League In The News


WZZM: Data: Kent County kids rank 26 out of 83 in well-being

According to the Kids Count in Michigan Data Book 2016, Kent County ranks 26 out of 83 Michigan counties in overall child well-being. The Data Book examines 16 indicators in various categories of health, education and economy. March 31, 2016 — WZZM

Macomb Daily: Child poverty up 74 percent in Macomb County

The Michigan League for Public Policy published last week its Kids Count in Michigan Data Book for 2016. When it came to the well-being of children, the numbers weren’t pretty.

“We think all kids count –- no matter where they live, their racial or ethnic background or their family income –- but do the elected officials charged with supporting their well-being share that priority?” said Alicia Guevara Warren, Kids Count in Michigan project director. “This book is not meant to be simply a reporting tool, but a catalyst for action.” March 28, 2016 — Macomb Daily

Grand Rapids Business Journal: More children slipped into poverty over the last decade

The book on how much children matter to the state of Michigan is now available and, unfortunately, you won’t like the last chapter. The Michigan League for Public Policy recently released its 25th annual Kids Count in Michigan Data Book for 2016. The report, which offers 16 indicators of child well-being throughout the state, reveals that childhood poverty has risen in 80 of 83 Michigan counties since 2006. The sad state of affairs especially has impacted minority children, according to the report.

“The Michigan League for Public Policy has been producing the Kids Count report for 25 years, but low-income kids are still struggling, and the repercussions touch every part of their lives,” said Gilda Jacobs, president and CEO of the Michigan League for Public Policy. March 25, 2016 — Grand Rapids Business Journal

Bridge Magazine: Guest column: Do kids really count in Michigan? Data shows them losing ground

Over the past year our state has received a significant amount of national and international attention, due to the Flint water crisis – exposing an entire city to poisonous lead – and the deplorable and dangerous conditions of the Detroit Public Schools. These two incidents alone raise the question of whether kids really do count in Michigan. State leaders have become extremely focused on the bottom line and reducing spending so much that basic needs like clean air, safe drinking water and quality schools have become issues. March 25, 2016 — Bridge Magazine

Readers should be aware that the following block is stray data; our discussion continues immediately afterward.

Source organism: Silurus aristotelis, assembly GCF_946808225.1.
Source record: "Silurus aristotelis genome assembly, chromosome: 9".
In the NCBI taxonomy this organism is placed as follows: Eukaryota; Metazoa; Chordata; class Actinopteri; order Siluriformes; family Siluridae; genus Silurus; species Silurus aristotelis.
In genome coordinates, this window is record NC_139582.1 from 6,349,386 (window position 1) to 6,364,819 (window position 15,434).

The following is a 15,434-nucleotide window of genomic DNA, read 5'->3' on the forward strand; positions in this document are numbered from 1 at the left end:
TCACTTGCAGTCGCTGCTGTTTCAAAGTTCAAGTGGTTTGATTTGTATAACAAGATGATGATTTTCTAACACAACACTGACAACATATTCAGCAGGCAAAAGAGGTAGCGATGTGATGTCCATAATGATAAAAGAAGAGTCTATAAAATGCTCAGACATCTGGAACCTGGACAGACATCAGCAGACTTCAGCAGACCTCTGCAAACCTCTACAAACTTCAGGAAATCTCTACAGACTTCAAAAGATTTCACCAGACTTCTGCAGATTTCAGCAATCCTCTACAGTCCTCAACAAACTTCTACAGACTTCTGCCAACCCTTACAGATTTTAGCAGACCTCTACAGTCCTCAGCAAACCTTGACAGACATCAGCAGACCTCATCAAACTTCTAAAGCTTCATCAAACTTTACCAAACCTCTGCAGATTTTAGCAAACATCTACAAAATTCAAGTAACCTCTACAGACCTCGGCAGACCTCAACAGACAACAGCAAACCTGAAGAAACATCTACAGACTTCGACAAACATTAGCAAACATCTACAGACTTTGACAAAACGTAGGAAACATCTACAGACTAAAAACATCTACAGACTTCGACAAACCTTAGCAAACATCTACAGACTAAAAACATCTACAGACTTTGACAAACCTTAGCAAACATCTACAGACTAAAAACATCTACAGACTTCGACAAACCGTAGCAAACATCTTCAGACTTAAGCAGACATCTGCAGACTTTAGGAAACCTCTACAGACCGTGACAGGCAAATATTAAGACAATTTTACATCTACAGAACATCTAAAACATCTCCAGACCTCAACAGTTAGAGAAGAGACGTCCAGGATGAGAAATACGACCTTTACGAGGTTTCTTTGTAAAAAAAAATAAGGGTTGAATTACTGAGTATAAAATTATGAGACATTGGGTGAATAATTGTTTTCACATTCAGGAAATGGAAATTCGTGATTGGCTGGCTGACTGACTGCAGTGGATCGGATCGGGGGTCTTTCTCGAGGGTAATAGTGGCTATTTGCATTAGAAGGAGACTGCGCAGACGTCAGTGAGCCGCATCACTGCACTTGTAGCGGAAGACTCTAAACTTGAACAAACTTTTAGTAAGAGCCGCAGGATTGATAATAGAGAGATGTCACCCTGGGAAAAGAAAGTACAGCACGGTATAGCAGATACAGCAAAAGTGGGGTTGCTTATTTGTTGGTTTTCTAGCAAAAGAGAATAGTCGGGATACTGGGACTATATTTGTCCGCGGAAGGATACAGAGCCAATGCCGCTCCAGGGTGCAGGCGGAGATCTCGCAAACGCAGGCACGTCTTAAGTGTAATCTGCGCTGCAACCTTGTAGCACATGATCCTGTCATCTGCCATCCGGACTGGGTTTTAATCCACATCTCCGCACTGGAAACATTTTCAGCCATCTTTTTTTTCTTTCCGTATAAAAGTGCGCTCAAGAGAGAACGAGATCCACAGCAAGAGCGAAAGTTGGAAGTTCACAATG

The Mining Journal: Child poverty rising

Child poverty in the Upper Peninsula increased 17 percent since 2006 to more than one in five kids, according to the Kids Count in Michigan Data Book 2016, released this week by the Michigan League for Public Policy. March 25, 2016 — The Mining Journal

Jackson Citizen Patriot: Poverty, child abuse high in Jackson County, ranked 60th for well-being of children

Numbers of children living in poverty and confirmed victims of child abuse or neglect have increased in Jackson County and remain above state rates, a recent study shows. Jackson County, however, has shown some improvement, rising from 69th last year to 60th this year in a ranking of the state’s 83 counties based on the well-being of their children, according to the Michigan League for Public Policy. March 24, 2016 — Jackson Citizen Patriot

Huron Daily Tribune: County ranks high for child well-being; but abuse rates rise

Huron County ranks among the 10 best counties in the state and top in the Thumb area for child wellbeing, according to a Kids Count in Michigan report by the Michigan League for Public Policy. While it’s an improvement, the report, intended to influence state policymakers, says child poverty has risen in 80 of 83 Michigan counties since 2006. Nearly 21 percent of Huron’s total children population 17 and under, or 1,286, live in poverty, according to the report. That’s a lower percentage than in Tuscola and Sanilac counties, but higher than in Lapeer and St. Clair counties. March 22, 2016 — Huron Daily Tribune

Port Huron Times Herald: Report: Child poverty and abuse rise

The number of children living in poverty increased in St. Clair and Sanilac counties between 2006 and 2014, according to the Michigan League for Public Policy. In St. Clair County, 19.7 percent of children were living in poverty in 2014, a 23 percent increase from 2006. Within the county, the rate of child abuse and neglect was 14.7 per 1,000 kids, according to the Kids County in Michigan Data Book 2016. March 22, 2016 — Port Huron Times Herald

WKZO: Child poverty increases

Jay & Jim talk with Alicia Guevara Warren, Kids Count in Michigan Project Director March 22, 2016 — WKZO

Lansing State Journal: Child poverty rates rose in Lansing area, group says

The number of children living in poverty in the Lansing area continues to rise along with most of the rest of the state, according to the Michigan League for Public Policy. Nearly 24 percent of Ingham County children were living in poverty in 2014, up from 21.5 percent in 2006, according the 2016 Kids Count report released Monday by the nonpartisan institute based in Lansing. March 22, 2016 — Lansing State Journal

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